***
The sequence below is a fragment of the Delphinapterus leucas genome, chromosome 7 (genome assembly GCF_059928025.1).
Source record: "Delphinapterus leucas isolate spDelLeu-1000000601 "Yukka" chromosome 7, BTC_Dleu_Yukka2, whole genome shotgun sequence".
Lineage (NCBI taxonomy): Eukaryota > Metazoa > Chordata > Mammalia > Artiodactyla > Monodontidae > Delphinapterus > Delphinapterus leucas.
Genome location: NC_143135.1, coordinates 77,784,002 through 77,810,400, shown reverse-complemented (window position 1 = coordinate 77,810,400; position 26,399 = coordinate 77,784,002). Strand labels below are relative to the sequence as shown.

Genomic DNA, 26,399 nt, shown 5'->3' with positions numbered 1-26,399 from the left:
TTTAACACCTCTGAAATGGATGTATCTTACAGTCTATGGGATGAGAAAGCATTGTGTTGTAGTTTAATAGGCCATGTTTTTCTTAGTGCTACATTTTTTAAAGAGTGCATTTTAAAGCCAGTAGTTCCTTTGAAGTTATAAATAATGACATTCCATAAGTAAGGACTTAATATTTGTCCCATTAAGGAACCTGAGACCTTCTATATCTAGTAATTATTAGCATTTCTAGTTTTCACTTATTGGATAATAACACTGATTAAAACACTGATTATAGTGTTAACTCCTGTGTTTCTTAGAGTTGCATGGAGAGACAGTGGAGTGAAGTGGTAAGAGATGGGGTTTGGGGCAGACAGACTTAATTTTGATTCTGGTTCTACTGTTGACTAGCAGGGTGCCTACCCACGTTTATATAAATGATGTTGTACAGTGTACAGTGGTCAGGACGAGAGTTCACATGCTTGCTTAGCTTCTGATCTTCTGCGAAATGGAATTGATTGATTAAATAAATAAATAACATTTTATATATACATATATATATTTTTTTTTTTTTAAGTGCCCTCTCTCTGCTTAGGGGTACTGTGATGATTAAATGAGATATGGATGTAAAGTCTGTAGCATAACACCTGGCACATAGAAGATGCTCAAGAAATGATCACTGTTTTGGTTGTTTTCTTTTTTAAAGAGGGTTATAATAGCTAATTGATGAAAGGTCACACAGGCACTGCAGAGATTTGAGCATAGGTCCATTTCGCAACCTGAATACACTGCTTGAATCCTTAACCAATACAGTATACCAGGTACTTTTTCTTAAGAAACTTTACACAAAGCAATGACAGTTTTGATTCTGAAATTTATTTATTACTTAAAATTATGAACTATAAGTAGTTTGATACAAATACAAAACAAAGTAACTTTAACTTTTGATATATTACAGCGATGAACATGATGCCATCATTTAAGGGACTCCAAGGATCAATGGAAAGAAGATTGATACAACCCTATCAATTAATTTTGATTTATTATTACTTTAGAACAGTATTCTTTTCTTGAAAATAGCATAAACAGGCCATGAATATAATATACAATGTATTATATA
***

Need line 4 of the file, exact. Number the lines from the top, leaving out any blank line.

Genome location: NC_143135.1, coordinates 77,784,002 through 77,810,400, shown reverse-complemented (window position 1 = coordinate 77,810,400; position 26,399 = coordinate 77,784,002). Strand labels below are relative to the sequence as shown.